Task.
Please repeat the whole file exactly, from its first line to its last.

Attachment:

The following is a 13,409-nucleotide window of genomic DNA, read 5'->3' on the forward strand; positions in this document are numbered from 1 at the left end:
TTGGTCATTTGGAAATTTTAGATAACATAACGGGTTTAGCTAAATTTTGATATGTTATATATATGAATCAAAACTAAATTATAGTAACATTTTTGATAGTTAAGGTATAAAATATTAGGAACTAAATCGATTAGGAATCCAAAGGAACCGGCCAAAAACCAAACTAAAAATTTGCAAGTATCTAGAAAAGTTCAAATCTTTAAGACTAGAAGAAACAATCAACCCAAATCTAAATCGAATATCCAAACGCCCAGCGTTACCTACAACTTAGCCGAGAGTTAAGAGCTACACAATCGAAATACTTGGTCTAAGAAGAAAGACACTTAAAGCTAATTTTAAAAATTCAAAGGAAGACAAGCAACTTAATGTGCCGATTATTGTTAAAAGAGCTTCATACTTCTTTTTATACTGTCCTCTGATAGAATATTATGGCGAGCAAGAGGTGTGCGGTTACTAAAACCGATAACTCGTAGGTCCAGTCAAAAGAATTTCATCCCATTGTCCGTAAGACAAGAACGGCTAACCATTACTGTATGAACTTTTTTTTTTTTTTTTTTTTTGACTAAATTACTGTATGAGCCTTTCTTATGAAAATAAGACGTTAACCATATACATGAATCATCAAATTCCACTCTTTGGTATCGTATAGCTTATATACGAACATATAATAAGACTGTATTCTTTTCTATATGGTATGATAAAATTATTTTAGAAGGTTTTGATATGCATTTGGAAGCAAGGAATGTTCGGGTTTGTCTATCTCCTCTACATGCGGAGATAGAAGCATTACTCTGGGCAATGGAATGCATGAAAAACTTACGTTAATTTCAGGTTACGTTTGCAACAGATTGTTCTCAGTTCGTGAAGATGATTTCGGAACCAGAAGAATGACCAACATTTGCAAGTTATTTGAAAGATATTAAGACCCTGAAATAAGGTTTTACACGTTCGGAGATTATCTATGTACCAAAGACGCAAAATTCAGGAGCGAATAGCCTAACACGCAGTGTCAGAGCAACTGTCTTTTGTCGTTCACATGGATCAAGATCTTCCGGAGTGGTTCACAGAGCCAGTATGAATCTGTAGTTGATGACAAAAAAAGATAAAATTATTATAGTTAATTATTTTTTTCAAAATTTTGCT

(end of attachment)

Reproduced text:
The following is a 13,409-nucleotide window of genomic DNA, read 5'->3' on the forward strand; positions in this document are numbered from 1 at the left end:
TTGGTCATTTGGAAATTTTAGATAACATAACGGGTTTAGCTAAATTTTGATATGTTATATATATGAATCAAAACTAAATTATAGTAACATTTTTGATAGTTAAGGTATAAAATATTAGGAACTAAATCGATTAGGAATCCAAAGGAACCGGCCAAAAACCAAACTAAAAATTTGCAAGTATCTAGAAAAGTTCAAATCTTTAAGACTAGAAGAAACAATCAACCCAAATCTAAATCGAATATCCAAACGCCCAGCGTTACCTACAACTTAGCCGAGAGTTAAGAGCTACACAATCGAAATACTTGGTCTAAGAAGAAAGACACTTAAAGCTAATTTTAAAAATTCAAAGGAAGACAAGCAACTTAATGTGCCGATTATTGTTAAAAGAGCTTCATACTTCTTTTTATACTGTCCTCTGATAGAATATTATGGCGAGCAAGAGGTGTGCGGTTACTAAAACCGATAACTCGTAGGTCCAGTCAAAAGAATTTCATCCCATTGTCCGTAAGACAAGAACGGCTAACCATTACTGTATGAACTTTTTTTTTTTTTTTTTTTTTGACTAAATTACTGTATGAGCCTTTCTTATGAAAATAAGACGTTAACCATATACATGAATCATCAAATTCCACTCTTTGGTATCGTATAGCTTATATACGAACATATAATAAGACTGTATTCTTTTCTATATGGTATGATAAAATTATTTTAGAAGGTTTTGATATGCATTTGGAAGCAAGGAATGTTCGGGTTTGTCTATCTCCTCTACATGCGGAGATAGAAGCATTACTCTGGGCAATGGAATGCATGAAAAACTTACGTTAATTTCAGGTTACGTTTGCAACAGATTGTTCTCAGTTCGTGAAGATGATTTCGGAACCAGAAGAATGACCAACATTTGCAAGTTATTTGAAAGATATTAAGACCCTGAAATAAGGTTTTACACGTTCGGAGATTATCTATGTACCAAAGACGCAAAATTCAGGAGCGAATAGCCTAACACGCAGTGTCAGAGCAACTGTCTTTTGTCGTTCACATGGATCAAGATCTTCCGGAGTGGTTCACAGAGCCAGTATGAATCTGTAGTTGATGACAAAAAAAGATAAAATTATTATAGTTAATTATTTTTTTCAAAATTTTGCT